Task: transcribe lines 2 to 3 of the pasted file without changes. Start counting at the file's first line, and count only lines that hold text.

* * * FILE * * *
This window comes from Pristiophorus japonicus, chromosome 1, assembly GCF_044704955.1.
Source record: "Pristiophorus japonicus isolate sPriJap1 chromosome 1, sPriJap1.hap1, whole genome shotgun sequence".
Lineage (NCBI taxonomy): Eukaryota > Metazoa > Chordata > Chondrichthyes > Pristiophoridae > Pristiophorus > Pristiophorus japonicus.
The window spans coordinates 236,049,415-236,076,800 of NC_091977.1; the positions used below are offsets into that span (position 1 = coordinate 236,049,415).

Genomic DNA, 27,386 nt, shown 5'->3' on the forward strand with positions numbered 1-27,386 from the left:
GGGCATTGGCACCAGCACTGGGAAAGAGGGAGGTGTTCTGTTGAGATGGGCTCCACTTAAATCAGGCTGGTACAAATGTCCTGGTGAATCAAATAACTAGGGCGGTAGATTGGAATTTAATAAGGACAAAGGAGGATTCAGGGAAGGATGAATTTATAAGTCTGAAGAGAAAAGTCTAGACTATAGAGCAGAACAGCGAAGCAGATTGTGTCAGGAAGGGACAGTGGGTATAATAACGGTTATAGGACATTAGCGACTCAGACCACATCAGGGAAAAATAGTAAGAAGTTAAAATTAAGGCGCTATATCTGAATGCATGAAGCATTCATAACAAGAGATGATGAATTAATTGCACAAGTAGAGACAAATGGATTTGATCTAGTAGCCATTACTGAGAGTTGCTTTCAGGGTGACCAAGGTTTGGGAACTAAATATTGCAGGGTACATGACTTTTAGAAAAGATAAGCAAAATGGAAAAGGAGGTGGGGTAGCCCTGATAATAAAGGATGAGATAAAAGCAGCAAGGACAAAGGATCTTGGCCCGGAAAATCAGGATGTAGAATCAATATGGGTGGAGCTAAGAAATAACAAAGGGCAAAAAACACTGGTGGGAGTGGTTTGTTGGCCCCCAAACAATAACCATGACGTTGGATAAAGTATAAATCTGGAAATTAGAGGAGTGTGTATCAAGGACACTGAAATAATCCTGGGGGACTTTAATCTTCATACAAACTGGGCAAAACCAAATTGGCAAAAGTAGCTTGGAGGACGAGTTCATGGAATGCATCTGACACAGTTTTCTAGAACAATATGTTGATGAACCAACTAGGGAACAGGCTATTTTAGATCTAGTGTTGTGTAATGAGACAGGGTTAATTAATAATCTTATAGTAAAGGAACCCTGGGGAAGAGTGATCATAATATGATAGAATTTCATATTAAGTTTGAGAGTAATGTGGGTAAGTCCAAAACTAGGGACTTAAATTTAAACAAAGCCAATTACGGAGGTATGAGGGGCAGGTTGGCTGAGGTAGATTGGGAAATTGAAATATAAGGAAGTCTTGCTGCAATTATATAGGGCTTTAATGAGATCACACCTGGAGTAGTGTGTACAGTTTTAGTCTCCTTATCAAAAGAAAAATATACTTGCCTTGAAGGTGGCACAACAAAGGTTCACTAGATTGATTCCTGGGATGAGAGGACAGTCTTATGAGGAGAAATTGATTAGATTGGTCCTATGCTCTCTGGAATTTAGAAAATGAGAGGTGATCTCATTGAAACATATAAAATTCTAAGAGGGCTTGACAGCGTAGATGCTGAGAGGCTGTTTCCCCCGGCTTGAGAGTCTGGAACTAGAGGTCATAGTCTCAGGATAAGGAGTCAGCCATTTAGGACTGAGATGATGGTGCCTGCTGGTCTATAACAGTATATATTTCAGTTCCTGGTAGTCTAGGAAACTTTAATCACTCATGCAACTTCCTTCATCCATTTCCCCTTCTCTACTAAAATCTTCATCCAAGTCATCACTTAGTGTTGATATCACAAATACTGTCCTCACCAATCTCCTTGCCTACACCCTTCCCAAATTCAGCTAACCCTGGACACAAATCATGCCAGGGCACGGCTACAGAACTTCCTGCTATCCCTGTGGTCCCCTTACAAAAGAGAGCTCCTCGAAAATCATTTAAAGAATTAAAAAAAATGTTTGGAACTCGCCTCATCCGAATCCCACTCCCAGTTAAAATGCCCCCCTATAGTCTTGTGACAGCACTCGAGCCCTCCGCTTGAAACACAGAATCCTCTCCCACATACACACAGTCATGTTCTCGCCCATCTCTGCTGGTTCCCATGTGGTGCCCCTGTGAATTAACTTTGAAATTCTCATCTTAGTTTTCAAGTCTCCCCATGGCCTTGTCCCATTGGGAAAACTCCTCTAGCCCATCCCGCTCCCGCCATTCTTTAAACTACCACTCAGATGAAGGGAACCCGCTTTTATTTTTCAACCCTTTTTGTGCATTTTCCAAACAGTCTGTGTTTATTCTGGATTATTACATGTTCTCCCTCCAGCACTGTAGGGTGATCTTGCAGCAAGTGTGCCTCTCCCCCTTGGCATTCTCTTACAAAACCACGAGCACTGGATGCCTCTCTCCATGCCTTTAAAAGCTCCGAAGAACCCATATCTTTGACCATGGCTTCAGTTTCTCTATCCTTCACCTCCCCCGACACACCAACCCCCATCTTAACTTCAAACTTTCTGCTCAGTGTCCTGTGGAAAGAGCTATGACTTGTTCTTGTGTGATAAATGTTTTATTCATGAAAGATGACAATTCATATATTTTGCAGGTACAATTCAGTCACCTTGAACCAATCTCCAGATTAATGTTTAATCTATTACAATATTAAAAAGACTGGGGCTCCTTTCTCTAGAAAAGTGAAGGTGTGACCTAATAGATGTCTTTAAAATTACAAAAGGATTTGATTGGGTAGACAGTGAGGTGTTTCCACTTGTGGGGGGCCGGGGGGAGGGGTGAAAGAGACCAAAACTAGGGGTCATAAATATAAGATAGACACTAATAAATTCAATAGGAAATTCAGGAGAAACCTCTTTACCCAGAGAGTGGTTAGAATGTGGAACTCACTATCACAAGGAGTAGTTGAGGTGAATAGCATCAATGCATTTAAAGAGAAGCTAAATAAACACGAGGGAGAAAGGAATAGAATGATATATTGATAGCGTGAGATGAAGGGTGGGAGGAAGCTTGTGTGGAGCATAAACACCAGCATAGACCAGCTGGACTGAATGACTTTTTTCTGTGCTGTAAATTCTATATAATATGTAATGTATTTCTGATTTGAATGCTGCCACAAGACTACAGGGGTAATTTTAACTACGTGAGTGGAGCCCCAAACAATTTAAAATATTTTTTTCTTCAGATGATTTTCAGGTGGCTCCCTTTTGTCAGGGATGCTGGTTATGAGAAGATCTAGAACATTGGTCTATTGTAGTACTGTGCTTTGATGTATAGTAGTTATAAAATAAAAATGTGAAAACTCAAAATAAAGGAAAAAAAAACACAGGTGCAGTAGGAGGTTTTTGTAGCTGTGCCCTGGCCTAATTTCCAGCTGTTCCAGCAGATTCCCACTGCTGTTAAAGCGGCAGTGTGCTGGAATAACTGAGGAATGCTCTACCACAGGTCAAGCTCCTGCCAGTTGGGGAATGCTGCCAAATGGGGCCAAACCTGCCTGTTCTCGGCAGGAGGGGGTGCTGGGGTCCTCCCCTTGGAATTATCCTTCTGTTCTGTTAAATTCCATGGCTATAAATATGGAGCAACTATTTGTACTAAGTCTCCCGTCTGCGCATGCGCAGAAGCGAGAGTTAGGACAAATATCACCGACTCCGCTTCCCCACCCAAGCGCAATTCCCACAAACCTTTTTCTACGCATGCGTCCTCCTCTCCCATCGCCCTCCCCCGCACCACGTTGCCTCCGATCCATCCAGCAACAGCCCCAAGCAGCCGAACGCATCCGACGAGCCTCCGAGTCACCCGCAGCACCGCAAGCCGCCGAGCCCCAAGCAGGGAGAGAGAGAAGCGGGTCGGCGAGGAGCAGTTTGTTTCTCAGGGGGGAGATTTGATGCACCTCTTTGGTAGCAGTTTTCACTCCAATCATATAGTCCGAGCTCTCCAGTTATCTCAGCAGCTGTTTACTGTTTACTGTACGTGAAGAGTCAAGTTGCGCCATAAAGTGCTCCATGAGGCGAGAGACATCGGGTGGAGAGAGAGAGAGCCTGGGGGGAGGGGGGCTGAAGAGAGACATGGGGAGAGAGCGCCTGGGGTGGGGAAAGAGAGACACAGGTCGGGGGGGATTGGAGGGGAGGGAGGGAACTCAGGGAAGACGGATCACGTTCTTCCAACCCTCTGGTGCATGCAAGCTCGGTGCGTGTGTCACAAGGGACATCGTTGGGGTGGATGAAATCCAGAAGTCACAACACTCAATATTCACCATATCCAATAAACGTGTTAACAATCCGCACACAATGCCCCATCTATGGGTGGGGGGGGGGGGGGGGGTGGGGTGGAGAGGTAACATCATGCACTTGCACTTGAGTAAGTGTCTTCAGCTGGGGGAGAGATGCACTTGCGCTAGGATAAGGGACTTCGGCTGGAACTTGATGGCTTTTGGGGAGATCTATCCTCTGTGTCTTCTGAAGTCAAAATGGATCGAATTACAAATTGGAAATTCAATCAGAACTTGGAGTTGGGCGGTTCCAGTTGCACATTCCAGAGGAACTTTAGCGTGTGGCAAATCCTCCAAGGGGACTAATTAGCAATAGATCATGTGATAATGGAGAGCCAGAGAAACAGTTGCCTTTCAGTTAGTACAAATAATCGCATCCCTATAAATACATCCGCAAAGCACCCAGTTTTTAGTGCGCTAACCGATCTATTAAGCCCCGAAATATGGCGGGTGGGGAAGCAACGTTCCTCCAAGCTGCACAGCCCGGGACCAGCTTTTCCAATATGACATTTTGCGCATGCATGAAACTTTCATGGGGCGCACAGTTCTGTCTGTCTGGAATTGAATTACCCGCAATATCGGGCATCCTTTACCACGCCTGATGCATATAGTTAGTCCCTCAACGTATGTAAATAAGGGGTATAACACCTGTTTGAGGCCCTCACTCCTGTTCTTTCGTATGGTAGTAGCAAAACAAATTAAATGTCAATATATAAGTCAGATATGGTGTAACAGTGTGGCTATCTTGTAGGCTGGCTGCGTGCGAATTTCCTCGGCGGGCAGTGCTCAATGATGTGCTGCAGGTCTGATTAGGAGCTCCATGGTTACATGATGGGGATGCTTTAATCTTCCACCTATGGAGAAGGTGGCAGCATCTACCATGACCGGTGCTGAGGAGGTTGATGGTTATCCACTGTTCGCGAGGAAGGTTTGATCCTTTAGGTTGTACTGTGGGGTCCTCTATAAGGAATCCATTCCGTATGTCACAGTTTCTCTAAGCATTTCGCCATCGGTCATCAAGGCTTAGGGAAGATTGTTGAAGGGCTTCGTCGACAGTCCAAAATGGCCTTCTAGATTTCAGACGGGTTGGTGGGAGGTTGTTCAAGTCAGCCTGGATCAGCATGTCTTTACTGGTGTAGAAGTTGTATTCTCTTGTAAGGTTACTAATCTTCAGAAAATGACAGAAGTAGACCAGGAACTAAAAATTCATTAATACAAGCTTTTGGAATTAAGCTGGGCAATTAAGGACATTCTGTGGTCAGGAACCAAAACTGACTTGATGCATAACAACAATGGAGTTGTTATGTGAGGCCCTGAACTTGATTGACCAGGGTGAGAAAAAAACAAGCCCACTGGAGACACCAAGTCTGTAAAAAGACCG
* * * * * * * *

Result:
Source record: "Pristiophorus japonicus isolate sPriJap1 chromosome 1, sPriJap1.hap1, whole genome shotgun sequence".
Lineage (NCBI taxonomy): Eukaryota > Metazoa > Chordata > Chondrichthyes > Pristiophoridae > Pristiophorus > Pristiophorus japonicus.